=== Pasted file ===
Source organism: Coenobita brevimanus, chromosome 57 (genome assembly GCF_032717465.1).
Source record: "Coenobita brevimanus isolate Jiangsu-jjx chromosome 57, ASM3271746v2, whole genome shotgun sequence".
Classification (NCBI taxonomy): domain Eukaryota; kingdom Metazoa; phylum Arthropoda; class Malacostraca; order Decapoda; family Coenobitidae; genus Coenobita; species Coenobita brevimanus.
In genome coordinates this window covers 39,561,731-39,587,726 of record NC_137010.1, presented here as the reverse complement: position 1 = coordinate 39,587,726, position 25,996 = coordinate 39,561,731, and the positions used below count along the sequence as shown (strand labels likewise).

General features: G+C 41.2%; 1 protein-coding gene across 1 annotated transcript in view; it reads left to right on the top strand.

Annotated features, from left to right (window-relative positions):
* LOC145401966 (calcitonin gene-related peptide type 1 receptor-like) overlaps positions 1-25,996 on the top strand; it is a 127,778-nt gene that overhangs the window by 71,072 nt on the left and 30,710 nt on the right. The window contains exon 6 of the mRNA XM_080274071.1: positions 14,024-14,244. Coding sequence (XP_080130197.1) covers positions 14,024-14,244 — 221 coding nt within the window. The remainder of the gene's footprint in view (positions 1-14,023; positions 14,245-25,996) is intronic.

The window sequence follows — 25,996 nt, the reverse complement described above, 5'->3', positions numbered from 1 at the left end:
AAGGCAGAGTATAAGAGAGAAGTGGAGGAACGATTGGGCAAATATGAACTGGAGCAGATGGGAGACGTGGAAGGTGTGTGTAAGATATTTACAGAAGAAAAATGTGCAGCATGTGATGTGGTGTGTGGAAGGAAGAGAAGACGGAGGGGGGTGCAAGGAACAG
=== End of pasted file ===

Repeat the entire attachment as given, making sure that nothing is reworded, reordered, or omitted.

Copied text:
Source organism: Coenobita brevimanus, chromosome 57 (genome assembly GCF_032717465.1).
Source record: "Coenobita brevimanus isolate Jiangsu-jjx chromosome 57, ASM3271746v2, whole genome shotgun sequence".
Classification (NCBI taxonomy): domain Eukaryota; kingdom Metazoa; phylum Arthropoda; class Malacostraca; order Decapoda; family Coenobitidae; genus Coenobita; species Coenobita brevimanus.
In genome coordinates this window covers 39,561,731-39,587,726 of record NC_137010.1, presented here as the reverse complement: position 1 = coordinate 39,587,726, position 25,996 = coordinate 39,561,731, and the positions used below count along the sequence as shown (strand labels likewise).

General features: G+C 41.2%; 1 protein-coding gene across 1 annotated transcript in view; it reads left to right on the top strand.

Annotated features, from left to right (window-relative positions):
* LOC145401966 (calcitonin gene-related peptide type 1 receptor-like) overlaps positions 1-25,996 on the top strand; it is a 127,778-nt gene that overhangs the window by 71,072 nt on the left and 30,710 nt on the right. The window contains exon 6 of the mRNA XM_080274071.1: positions 14,024-14,244. Coding sequence (XP_080130197.1) covers positions 14,024-14,244 — 221 coding nt within the window. The remainder of the gene's footprint in view (positions 1-14,023; positions 14,245-25,996) is intronic.

The window sequence follows — 25,996 nt, the reverse complement described above, 5'->3', positions numbered from 1 at the left end:
AAGGCAGAGTATAAGAGAGAAGTGGAGGAACGATTGGGCAAATATGAACTGGAGCAGATGGGAGACGTGGAAGGTGTGTGTAAGATATTTACAGAAGAAAAATGTGCAGCATGTGATGTGGTGTGTGGAAGGAAGAGAAGACGGAGGGGGGTGCAAGGAACAG